Well, it’s time for another post deconstructing the “social justice” experiment at Bleeding Heart Libertarians. In question: this recent post, The Libertarian Critique of Distributive Justice, by Matt Zwolinksy.
I’ve written a number of long posts detailing the problems of “social justice,” particularly with respect liberal social contract theory. Here’s the summary:
Substitute “preference” for “justice,” which is a loaded term. So instead of “social justice,” we are actually talking about “social preference.” But to be more precise, we are actually talking about law as an instrument of social preference. Yet, for even greater reduction–since law is force–we actually mean force as an instrument of social preference.
Social Justice=”force as an instrument of social preference.” Obviously, this equation introduces some pause, as it should. In the end, what “social justice” really means is the legitimization of force via claims of normative social preference.
I’ve authored quite a few posts discussing the problems of normative theories of social preference, particularly with respect to the social sciences–i.e, “social choice.” What we are actually talking about is a set F of outcomes or choices with a “preference ordering(ranking)” defined over F for each agent. If we make a reasonable assumption that the set F is multi-dimensional, that is agents do not have single-peaked preferences over the outcomes or choices in F, then the Arrow Impossibility applies. That is, there is no preference aggregation rule that that yields a single ranking for the outcomes or choices in F that is pairwise independent, rational, Paretian and non-dictatorial.
In other words, there is no rule for a “social welfare function.”
You can’t overcome this problem with appeals to moral philosophy constructs. For example, version 1.0 of Rawls, who attempted to use the “Veil of Ignorance” as a normative demonstration of Kantian categorical imperatives. You can, however, overcome this problem with appeals to filtering choices from the set F so that those that remain follow a single-peaked pattern for all agents. This, for example, would be the position of Amartya Sen and John Rawls(version 2.0 and 3.0). This position more or less relies on an institutional framework to constrict allowable choices. But, of course, it is also a position that requires protectionism to preserve the necessary(or sufficient) institutional framework for such a restricted domain of choices.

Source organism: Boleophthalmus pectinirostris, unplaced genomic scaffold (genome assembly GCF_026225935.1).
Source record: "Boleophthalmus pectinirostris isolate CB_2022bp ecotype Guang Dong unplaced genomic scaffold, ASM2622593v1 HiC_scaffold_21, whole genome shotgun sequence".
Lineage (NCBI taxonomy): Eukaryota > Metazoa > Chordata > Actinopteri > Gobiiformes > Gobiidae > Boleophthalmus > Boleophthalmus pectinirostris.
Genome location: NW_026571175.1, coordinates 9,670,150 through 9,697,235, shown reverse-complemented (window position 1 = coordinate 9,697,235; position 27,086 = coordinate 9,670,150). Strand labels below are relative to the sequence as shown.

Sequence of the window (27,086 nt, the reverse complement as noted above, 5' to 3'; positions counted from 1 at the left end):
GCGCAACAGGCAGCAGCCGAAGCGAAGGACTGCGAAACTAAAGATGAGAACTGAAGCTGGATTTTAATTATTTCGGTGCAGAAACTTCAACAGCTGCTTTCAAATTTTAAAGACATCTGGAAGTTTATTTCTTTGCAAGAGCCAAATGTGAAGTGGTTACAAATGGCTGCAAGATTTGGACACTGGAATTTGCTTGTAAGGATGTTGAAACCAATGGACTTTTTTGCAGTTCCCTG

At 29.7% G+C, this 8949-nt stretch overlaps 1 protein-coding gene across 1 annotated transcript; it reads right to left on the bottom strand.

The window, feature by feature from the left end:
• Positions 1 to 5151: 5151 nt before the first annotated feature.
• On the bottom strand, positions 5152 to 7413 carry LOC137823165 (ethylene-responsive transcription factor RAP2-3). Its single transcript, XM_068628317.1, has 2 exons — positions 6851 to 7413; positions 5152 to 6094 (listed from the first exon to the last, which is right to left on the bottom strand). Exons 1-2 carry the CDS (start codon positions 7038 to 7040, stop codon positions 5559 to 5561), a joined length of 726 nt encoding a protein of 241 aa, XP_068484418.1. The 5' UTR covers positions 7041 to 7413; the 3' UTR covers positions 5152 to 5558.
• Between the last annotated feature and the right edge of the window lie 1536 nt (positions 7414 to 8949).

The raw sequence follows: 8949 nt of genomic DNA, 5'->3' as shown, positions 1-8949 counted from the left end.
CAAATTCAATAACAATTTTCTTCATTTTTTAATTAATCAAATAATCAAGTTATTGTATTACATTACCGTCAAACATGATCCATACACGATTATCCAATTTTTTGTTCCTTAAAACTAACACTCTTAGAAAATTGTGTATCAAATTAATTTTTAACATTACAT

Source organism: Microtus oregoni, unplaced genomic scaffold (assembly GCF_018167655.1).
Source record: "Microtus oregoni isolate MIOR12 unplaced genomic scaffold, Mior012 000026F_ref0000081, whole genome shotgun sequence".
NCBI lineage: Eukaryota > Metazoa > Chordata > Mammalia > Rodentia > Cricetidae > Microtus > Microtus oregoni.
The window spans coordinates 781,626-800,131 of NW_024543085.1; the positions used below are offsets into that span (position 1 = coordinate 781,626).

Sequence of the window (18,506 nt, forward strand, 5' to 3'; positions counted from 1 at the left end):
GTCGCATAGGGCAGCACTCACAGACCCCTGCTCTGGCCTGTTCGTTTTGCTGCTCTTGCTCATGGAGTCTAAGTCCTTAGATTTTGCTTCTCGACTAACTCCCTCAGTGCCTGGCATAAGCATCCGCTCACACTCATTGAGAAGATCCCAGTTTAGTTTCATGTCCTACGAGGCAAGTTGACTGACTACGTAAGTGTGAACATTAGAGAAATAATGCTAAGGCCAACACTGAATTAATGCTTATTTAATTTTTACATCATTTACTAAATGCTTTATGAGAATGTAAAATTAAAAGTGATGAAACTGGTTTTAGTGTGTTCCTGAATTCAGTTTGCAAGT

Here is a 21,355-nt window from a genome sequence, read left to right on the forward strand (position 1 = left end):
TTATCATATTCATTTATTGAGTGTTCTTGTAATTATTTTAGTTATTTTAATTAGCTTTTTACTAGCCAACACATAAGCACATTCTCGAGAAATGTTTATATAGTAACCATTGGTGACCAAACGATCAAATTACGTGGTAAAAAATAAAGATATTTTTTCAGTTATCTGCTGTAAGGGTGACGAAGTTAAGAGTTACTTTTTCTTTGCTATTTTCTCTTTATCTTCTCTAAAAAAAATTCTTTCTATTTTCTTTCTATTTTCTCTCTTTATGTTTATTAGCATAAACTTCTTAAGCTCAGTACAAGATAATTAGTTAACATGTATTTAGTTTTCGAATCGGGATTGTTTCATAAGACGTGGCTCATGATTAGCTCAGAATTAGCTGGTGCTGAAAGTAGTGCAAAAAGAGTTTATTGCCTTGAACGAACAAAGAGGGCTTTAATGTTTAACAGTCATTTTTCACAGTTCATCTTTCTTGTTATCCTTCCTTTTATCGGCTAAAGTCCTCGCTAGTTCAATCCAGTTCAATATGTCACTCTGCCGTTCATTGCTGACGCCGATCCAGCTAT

So, our final reductionist definition of “Social Justice:”
“The necessary(or sufficient) protectionism for the legitimization of force via claims of normative social preference.”
Obviously, I don’t think this is something that libertarians should have much of a commitment towards. And really, my walkthrough of Social Choice more or less brings us back to Bastiat’s essay regarding “the Law.” Protectionism is the ultimate foundation of distributive justice, which is why libertarians should reject it.
My warnings against conservative expropriation of libertarianism, as an extinction destructive factor, can perhaps be further demonstrated by the great benefit progressive expropriation of union labor has wrought organized labor. If the last refuge of union labor victory is the unionization of the Gestapo, it should be evident that any chance of a renaissance of union labor, as a favorable institution in the public eye, is forever doomed. No one has a special place in their heart for the secret police; really that kind of identity is something that a movement would probably want to avoid.
I have no idea how such an article can appear in a “left libertarian” feed, or how any libertarian could even remotely endorse such a piece. To me, it’s as morally repugnant as an RSS feed of a Rush Limbaugh or Eric Dondero article. When the libertarian vs left libertarian flare-ups periodically occur, as with the recent debate between Carson and Gregory, it’s exactly this type of piece that reinforces criticism of the left-libertarian position–namely that is not particularly libertarian.
Frankly, if the choice is between the vulgar libertarianism of Taco Bell vs the vulgar libertarianism of the TSA–really the defense of TSA doesn’t even meet the standard of “vulgar”–I will choose Taco Bell. If left libertarians are quick to criticize an apology of Taco Bell that appears on the Mises feed, let it be known this left libertarian condemns that indefensible piece that laughably views permanent war as a war against the collective bargaining rights of the bureaucratic administrative state.
Of course, in the end, I don’t view progressivism as liberal; it is largely, though with some exceptions, conservative. It is a “conservative” mutation of liberalism…